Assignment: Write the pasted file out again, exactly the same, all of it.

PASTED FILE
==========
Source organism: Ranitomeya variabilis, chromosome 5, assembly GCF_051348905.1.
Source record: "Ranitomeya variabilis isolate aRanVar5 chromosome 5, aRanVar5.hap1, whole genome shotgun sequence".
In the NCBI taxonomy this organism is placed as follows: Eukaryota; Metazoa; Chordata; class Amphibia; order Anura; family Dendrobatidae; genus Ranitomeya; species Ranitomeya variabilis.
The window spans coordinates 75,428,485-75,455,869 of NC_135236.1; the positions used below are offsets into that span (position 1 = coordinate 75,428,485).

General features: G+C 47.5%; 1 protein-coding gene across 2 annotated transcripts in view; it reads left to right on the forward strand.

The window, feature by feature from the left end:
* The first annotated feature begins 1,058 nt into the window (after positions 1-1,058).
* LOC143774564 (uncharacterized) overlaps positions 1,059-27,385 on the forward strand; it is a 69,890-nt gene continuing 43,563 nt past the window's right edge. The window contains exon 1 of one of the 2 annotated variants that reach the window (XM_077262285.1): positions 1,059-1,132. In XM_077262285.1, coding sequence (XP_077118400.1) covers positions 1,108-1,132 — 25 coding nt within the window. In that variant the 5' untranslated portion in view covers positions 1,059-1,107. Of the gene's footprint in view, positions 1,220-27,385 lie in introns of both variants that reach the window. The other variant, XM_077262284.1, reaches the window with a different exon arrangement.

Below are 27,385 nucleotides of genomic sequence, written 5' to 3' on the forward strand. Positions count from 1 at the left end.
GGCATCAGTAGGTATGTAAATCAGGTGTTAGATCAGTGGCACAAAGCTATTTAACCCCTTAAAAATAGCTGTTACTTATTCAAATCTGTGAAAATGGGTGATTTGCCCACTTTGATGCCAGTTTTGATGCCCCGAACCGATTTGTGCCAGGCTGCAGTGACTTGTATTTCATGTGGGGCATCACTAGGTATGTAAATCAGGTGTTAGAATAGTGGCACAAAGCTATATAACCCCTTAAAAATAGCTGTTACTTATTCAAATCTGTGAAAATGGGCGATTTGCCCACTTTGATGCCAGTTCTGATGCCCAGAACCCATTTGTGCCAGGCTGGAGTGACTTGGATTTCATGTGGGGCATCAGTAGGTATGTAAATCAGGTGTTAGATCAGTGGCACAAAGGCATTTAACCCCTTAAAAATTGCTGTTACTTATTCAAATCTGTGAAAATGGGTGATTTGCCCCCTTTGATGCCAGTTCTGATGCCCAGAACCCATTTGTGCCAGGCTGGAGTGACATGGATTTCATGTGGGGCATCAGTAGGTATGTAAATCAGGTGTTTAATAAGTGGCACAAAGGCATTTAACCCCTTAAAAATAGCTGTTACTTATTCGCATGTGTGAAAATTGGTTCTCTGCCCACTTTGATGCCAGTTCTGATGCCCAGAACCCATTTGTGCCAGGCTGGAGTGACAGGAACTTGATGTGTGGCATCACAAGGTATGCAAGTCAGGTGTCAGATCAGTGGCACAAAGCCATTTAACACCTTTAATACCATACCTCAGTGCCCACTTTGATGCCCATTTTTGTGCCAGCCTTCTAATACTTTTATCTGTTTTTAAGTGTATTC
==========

Source organism: Ranitomeya variabilis, chromosome 5, assembly GCF_051348905.1.
Source record: "Ranitomeya variabilis isolate aRanVar5 chromosome 5, aRanVar5.hap1, whole genome shotgun sequence".
In the NCBI taxonomy this organism is placed as follows: Eukaryota; Metazoa; Chordata; class Amphibia; order Anura; family Dendrobatidae; genus Ranitomeya; species Ranitomeya variabilis.
The window spans coordinates 75,428,485-75,455,869 of NC_135236.1; the positions used below are offsets into that span (position 1 = coordinate 75,428,485).

General features: G+C 47.5%; 1 protein-coding gene across 2 annotated transcripts in view; it reads left to right on the forward strand.

The window, feature by feature from the left end:
* The first annotated feature begins 1,058 nt into the window (after positions 1-1,058).
* LOC143774564 (uncharacterized) overlaps positions 1,059-27,385 on the forward strand; it is a 69,890-nt gene continuing 43,563 nt past the window's right edge. The window contains exon 1 of one of the 2 annotated variants that reach the window (XM_077262285.1): positions 1,059-1,132. In XM_077262285.1, coding sequence (XP_077118400.1) covers positions 1,108-1,132 — 25 coding nt within the window. In that variant the 5' untranslated portion in view covers positions 1,059-1,107. Of the gene's footprint in view, positions 1,220-27,385 lie in introns of both variants that reach the window. The other variant, XM_077262284.1, reaches the window with a different exon arrangement.

Below are 27,385 nucleotides of genomic sequence, written 5' to 3' on the forward strand. Positions count from 1 at the left end.
GGCATCAGTAGGTATGTAAATCAGGTGTTAGATCAGTGGCACAAAGCTATTTAACCCCTTAAAAATAGCTGTTACTTATTCAAATCTGTGAAAATGGGTGATTTGCCCACTTTGATGCCAGTTTTGATGCCCCGAACCGATTTGTGCCAGGCTGCAGTGACTTGTATTTCATGTGGGGCATCACTAGGTATGTAAATCAGGTGTTAGAATAGTGGCACAAAGCTATATAACCCCTTAAAAATAGCTGTTACTTATTCAAATCTGTGAAAATGGGCGATTTGCCCACTTTGATGCCAGTTCTGATGCCCAGAACCCATTTGTGCCAGGCTGGAGTGACTTGGATTTCATGTGGGGCATCAGTAGGTATGTAAATCAGGTGTTAGATCAGTGGCACAAAGGCATTTAACCCCTTAAAAATTGCTGTTACTTATTCAAATCTGTGAAAATGGGTGATTTGCCCCCTTTGATGCCAGTTCTGATGCCCAGAACCCATTTGTGCCAGGCTGGAGTGACATGGATTTCATGTGGGGCATCAGTAGGTATGTAAATCAGGTGTTTAATAAGTGGCACAAAGGCATTTAACCCCTTAAAAATAGCTGTTACTTATTCGCATGTGTGAAAATTGGTTCTCTGCCCACTTTGATGCCAGTTCTGATGCCCAGAACCCATTTGTGCCAGGCTGGAGTGACAGGAACTTGATGTGTGGCATCACAAGGTATGCAAGTCAGGTGTCAGATCAGTGGCACAAAGCCATTTAACACCTTTAATACCATACCTCAGTGCCCACTTTGATGCCCATTTTTGTGCCAGCCTTCTAATACTTTTATCTGTTTTTAAGTGTATTC